Dialogue on Food and Activity
Rapid Response Media Network
Substantial federal efforts to address unhealthy children’s food environments have been made in recent months including the Healthy Hunger-Free Kids Act and the Interagency Working Group (IWG) on Food Marketing to Children.
Now an agriculture appropriations bill, approved last Tuesday by the House Appropriations Committee, threatens to undo the noteworthy strides outlined above by significantly defunding these – and other – important initiatives. Other programs at stake include the Special Supplemental Nutrition Program for Women, Infants and Children (WIC) and international food assistance programs.
Here are some of the stories:
Read how some advocates are countering these criticisms and voicing their support for important federal initiatives.
- An article in the Washington Post describes the pushback against these public health measures, citing some lawmakers' argument that “meals containing more fruits and vegetables, whole grains and low-fat dairy will cost an additional $7 billion over five years — money the country can ill afford in difficult economic times.”
- A spokesman for the chairman of the Appropriations Committee’s agricultural subcommittee referred to the Interagency Working Group’s marketing standards as “classic nanny-state overreach.” "Our concern is those voluntary guidelines are back-door regulation," he said, making it clear that legislators are justifying defunding these proposals by dismissing them as overregulation.
- In her recent blog post, the Center for Science in the Public Interest’s Margo Wootan challenges the proposed cuts to improved school lunches, stating the child nutrition law “will help protect children's health, support local schools to serve healthier meals, and get the most out of the national investment in the school lunch and breakfast programs.”
- An article from the Center for American Progress details how imprudent the proposed cuts to nutrition assistance programs truly are, citing that “one additional day’s worth of tax cuts for millionaires would be enough to prevent cuts to the Commodity Supplemental Food Program and the Emergency Food Assistance Program.”
- Submit comments to the stories mentioned above.
- Write a blog, op-ed or letter to the editor of your local paper in support of policy efforts to create healthy food and activity environments.
- Submit comments on the Interagency Working Group’s proposed nutrition and food marketing standards by the July 14 deadline.
Here some angles to cover in your online comments, letters to the editor, blogs, and op-eds:
- We can’t afford not to invest in prevention. Preventable illness and chronic disease related to unhealthy eating and lack of physical activity accounts for nearly 17% of our health care costs —that’s $168 million a year in medical costs alone. Policies that improve school foods and limit the marketing of junk food to kids are critical strategies if we are to reverse unprecedented surges in Type II diabetes and an array of health problems, including heart disease, high blood pressure, stroke, and cancer.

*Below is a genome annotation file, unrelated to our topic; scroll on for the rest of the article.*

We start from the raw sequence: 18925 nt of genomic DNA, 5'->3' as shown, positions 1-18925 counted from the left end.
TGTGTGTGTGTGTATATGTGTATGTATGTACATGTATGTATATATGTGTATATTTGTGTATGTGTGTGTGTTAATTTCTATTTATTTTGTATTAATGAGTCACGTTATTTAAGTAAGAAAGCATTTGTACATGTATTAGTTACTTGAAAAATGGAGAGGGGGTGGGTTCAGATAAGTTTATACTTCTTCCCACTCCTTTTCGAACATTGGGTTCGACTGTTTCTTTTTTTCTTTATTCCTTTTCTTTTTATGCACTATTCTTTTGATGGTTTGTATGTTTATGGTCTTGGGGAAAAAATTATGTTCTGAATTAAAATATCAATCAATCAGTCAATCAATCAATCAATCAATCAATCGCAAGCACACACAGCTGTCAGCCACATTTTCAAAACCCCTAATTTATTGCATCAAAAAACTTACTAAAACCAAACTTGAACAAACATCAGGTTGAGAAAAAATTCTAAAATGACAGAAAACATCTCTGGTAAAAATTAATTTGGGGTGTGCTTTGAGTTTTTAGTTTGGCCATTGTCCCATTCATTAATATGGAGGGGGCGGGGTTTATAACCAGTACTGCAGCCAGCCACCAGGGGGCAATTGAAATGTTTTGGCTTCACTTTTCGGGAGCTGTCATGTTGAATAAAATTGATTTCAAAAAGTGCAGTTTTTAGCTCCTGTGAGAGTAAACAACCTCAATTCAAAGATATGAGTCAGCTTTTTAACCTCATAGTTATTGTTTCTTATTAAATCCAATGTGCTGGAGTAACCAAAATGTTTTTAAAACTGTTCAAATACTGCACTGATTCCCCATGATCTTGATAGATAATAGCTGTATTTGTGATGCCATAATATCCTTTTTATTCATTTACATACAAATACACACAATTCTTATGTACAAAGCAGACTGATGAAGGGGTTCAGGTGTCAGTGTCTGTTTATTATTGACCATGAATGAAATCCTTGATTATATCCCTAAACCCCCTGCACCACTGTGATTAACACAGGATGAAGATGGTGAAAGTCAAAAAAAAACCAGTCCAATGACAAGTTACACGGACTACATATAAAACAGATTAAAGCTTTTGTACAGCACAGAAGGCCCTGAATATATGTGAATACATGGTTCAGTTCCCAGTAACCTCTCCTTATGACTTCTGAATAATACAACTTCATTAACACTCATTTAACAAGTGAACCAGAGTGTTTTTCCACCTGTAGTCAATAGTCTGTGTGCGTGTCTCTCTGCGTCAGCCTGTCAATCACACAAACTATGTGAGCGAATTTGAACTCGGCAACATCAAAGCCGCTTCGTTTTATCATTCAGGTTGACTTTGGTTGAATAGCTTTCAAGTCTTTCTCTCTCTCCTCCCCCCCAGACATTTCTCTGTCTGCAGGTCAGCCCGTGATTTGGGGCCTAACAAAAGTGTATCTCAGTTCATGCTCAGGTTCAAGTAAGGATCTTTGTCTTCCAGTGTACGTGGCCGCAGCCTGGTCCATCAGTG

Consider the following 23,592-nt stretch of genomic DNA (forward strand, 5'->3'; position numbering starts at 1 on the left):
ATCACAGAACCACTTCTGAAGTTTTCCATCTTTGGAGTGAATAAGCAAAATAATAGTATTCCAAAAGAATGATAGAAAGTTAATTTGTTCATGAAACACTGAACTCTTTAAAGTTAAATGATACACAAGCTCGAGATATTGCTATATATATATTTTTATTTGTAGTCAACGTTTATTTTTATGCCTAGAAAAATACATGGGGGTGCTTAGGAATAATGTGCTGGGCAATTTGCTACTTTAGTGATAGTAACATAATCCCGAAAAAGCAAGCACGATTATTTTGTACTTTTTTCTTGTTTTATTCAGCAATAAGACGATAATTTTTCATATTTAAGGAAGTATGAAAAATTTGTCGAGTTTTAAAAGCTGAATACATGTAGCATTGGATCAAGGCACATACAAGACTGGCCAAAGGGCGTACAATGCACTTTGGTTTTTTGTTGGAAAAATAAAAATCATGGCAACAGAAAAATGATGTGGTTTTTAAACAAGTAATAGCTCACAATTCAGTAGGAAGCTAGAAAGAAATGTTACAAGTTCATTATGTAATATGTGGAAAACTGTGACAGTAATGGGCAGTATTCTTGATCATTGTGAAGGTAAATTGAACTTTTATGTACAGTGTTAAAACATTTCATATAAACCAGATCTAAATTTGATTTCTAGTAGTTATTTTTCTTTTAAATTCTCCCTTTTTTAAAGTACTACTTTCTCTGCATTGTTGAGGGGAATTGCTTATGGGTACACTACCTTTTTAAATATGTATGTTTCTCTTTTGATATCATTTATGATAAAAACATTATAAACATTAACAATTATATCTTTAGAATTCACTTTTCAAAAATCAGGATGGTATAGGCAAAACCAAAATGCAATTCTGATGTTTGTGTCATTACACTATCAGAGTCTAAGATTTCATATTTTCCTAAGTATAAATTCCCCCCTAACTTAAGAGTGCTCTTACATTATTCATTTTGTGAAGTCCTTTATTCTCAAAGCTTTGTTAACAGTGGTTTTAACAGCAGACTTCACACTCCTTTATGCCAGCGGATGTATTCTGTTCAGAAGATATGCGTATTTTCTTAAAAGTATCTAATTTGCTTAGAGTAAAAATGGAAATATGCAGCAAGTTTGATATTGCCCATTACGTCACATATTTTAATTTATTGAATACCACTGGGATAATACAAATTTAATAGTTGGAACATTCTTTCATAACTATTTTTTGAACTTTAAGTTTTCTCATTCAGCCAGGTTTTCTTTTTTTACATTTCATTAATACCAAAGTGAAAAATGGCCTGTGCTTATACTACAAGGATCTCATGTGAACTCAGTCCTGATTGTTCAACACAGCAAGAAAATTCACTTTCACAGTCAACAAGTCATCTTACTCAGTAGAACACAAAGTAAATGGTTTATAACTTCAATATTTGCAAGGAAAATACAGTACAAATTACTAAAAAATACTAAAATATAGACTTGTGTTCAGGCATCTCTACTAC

- We need policies that protect children and families, and that means stronger government oversight of food marketing. The current system puts the onus on parents to shield their kids. But when food marketers have access to children in schools, in stores, on television, and increasingly on the internet, parents have the odds stacked against them. Limiting the reach of junk food marketing helps shift the balance in the right direction. After all, parents can't do it all alone.
- The government has always had an important role to play in promoting public health. From child safety seats to taking the lead out of paint, our government has a long, proud history of using policy and systems change to protect the health of our children, families and communities. Kids didn’t use to be automatically put in carseats—parents couldn’t buy them or afford them, cars didn’t accommodate them, and our culture didn’t support them. Public health changed that. And today, in our community, we want children and parents to take for granted that the places they live, work, play, and learn are going to support them in healthy eating and physical activity—not make it harder.
Did you pitch a story, submit an editorial, or get something in the news?
Send us a quick note so we can make sure your efforts are recognized.
WHAT IS THE STRATEGIC ALLIANCE?
The Strategic Alliance is reframing the debate on nutrition and physical activity away from a focus solely on individual choice and lifestyle towards one of environmental influences and corporate and government responsibility. Current Steering Committee members are: California Adolescent Nutrition and Fitness Program (CANFit), California Center for Public Health Advocacy (CCPHA), California Food Policy Advocates (CFPA), California Pan-Ethnic Health Network, California Park and Recreation Society (CPRS) , California Project LEAN, California WIC Association (CWA), Child Care Food Program Roundtable, Latino Health Access, Partnership for the Public's Health, PolicyLink, Prevention Institute, Samuels & Associates, and Public Health Law and Policy.
HOW TO BECOME A MEMBER
The Strategic Alliance is currently engaged in building a broad and diverse statewide membership. To join or for more information, please visit us on the Web, www.eatbettermovemore.org, or contact Phebe Gibson at 510.444.7738 or Phebe@preventioninstitute.org. And even if you're already a member, please forward this message on to your colleagues so we can continue to strengthen our coalition. Thank you!
The Strategic Alliance is reframing the debate on nutrition and
physical activity - from a focus solely on individual choice and lifestyle,
towards one of environmental influences and corporate and government responsibility.
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